Release Date: April 14, 2014
National Gallery of Art Presents 3,000th Concert of Its Free Weekly Series, Begun in 1942
Washington, DC—On Sunday, May 18, at 6:30 p.m., the National Gallery of Art presents the 3,000th concert in its weekly series of free Sunday concerts. Launched in 1942, the Gallery’s program is one of the longest-running concert series of its kind in the United States, and one of the few that is still open to the public, free of charge.
The May 18 program—played by Irish pianist Míċeál O’Rourke—includes compositions by Beethoven, Chopin, and John Field. The event also represents Ireland in a series of concerts associated with the Month of European Culture, presented in collaboration with the Delegation of the European Union to the United States.
In the early years of the series, which coincided with World War II, the Gallery drew heavily on talented performers from the United States Armed Forces who were stationed in or near Washington. Among those featured musicians who went on to international fame were pianists György Sándor and Earl Wild, violinist Oscar Shumsky, violist Emanuel Vardi, cellists Bernard Greenhouse and Howard Mitchell, and organist Virgil Fox, who performed at the Gallery on piano.
In 1943, Richard Bales took charge of music programs at the Gallery. During his 42-year tenure, he organized more than 1,700 performances, some of which included his own compositions. Bales also arranged for first performances of works by many other American composers—most notably the 1953 premiere of Charles Ives’ First Symphony (which was 51 years old by the time of its first public hearing). Gallery concerts were broadcast live on the radio station WGMS from 1950 to 1992, and each broadcast included an intermission feature with recorded commentary on the music and information about current exhibitions at the Gallery.
From 1985 to 2003, the concerts were under the direction of composer, conductor, and pianist George Manos. On March 17, 1991, Manos had the honor of conducting the 2,000th concert, which was the culminating event in a day of celebration of the Gallery’s 50th anniversary.
Since 2004, the concerts have been directed by Stephen Ackert, who was named head of the music department after 17 years as the Gallery’s music program specialist. In 2004, Ackert initiated the first festival of art education and music at the Gallery in connection with the exhibition Gerard ter Borch. He also collaborated in the creation and premiere performance at the Gallery of three operas—Later the Same Evening: An Opera Inspired by Five Paintings of Edward Hopper by John Musto; Max and Moritz: A Cartoon Opera in Seven Pranks by Gisle Kverndokk; and Supersize Girl, also by Kverndokk. In 2006, Ackert expanded the Gallery’s offerings to include weekday concerts, allowing patrons to enjoy special exhibitions, the permanent collection, and world-class music in a single visit.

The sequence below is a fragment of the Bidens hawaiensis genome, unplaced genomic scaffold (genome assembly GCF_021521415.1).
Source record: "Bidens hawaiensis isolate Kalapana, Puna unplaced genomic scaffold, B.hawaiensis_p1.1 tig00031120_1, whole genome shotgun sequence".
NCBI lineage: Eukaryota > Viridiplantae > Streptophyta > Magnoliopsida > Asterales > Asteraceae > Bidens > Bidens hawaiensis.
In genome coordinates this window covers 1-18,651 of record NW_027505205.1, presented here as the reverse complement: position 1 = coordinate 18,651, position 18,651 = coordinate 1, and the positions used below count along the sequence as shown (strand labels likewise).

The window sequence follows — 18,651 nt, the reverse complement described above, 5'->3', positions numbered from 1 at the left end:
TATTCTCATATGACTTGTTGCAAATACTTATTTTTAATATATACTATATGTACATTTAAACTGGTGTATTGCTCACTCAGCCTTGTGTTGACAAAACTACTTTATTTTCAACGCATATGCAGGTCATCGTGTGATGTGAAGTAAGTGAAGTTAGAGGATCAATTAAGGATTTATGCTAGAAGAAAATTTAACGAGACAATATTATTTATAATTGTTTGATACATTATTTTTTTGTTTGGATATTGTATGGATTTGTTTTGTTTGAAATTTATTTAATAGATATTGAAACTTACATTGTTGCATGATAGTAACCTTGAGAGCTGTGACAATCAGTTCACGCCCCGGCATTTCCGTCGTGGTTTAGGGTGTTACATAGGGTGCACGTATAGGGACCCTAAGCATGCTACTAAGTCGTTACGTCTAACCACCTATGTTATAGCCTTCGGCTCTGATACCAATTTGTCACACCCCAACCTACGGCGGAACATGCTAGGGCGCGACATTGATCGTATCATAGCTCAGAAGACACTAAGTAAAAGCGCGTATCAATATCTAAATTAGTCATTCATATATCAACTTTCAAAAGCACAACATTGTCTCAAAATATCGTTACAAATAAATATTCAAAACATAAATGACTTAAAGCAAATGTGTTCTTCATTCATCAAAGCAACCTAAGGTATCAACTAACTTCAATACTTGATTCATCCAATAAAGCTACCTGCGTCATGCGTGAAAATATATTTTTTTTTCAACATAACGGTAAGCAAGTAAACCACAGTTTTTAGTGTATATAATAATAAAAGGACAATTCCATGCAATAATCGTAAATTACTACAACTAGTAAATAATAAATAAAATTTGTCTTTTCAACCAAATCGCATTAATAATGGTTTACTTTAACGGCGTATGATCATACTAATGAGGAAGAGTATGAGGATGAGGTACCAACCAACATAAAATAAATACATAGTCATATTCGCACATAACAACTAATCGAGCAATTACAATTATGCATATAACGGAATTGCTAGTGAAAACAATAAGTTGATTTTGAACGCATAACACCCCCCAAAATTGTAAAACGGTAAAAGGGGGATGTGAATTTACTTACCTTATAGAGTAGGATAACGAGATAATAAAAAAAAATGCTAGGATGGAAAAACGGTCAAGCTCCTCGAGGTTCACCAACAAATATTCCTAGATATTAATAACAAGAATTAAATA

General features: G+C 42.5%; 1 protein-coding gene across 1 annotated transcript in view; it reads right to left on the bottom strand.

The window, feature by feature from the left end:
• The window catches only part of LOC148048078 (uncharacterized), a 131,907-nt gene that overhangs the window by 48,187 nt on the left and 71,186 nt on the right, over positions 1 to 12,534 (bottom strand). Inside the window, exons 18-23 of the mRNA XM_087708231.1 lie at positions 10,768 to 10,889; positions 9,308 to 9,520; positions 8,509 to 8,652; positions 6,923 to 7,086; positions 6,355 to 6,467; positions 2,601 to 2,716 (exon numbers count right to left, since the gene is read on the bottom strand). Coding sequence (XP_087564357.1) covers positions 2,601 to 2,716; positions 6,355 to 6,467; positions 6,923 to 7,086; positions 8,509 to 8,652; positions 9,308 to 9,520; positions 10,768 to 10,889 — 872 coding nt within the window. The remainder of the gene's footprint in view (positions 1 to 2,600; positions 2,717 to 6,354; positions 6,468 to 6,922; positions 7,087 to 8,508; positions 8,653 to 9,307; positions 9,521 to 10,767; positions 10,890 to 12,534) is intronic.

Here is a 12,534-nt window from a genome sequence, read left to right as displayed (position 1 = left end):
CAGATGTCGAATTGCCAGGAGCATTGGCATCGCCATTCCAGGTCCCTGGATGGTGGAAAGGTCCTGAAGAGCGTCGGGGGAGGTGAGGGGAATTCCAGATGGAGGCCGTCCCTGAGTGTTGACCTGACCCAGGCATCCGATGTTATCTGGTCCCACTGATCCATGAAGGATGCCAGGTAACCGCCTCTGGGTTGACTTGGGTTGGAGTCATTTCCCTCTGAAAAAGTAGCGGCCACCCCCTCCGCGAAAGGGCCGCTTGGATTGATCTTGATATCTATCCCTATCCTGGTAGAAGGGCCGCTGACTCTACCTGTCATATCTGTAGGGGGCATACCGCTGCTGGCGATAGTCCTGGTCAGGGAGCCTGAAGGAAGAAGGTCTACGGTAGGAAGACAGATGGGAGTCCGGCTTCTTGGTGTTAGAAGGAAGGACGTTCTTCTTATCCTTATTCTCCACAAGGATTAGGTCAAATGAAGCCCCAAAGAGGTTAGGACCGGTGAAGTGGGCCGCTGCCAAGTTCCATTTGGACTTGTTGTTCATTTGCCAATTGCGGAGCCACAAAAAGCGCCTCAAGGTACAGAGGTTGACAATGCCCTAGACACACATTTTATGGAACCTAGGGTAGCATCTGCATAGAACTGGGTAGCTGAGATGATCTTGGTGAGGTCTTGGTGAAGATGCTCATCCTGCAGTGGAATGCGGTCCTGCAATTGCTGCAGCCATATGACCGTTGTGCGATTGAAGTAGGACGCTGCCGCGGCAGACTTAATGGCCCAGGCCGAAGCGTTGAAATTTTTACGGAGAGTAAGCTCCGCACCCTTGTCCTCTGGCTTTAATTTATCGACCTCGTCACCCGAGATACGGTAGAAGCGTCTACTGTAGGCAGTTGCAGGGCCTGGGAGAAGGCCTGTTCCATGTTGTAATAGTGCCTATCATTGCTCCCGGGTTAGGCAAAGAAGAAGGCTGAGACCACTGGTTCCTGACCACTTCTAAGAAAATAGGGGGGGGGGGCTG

Recently, the Gallery’s music department spearheaded an anniversary celebration of the 100th birth anniversary of composer and printmaker John Cage, presenting the first and last concerts of the September 2012 citywide celebration. The five-day festival was the most extensive and complete observance of Cage’s centenary in the nation.
Concerts at the National Gallery of Art are free of charge and open to the public on a first-come, first-seated basis. Seating begins 30 minutes prior to the concert. The entrance to the West Building is located at Sixth Street and Constitution Avenue NW, and the East Building entrance is Fourth Street and Constitution Avenue NW. Sunday concerts begin at 6:30 p.m. in the West Building’s West Garden Court, unless otherwise indicated. For weekday midday performances, the seating begins at 12:00 p.m. and the concert starts at 12:10 p.m. Monthly listings of concert programs may be obtained by calling (202) 842-6941 or by visiting the Gallery’s website at www.nga.gov/music.
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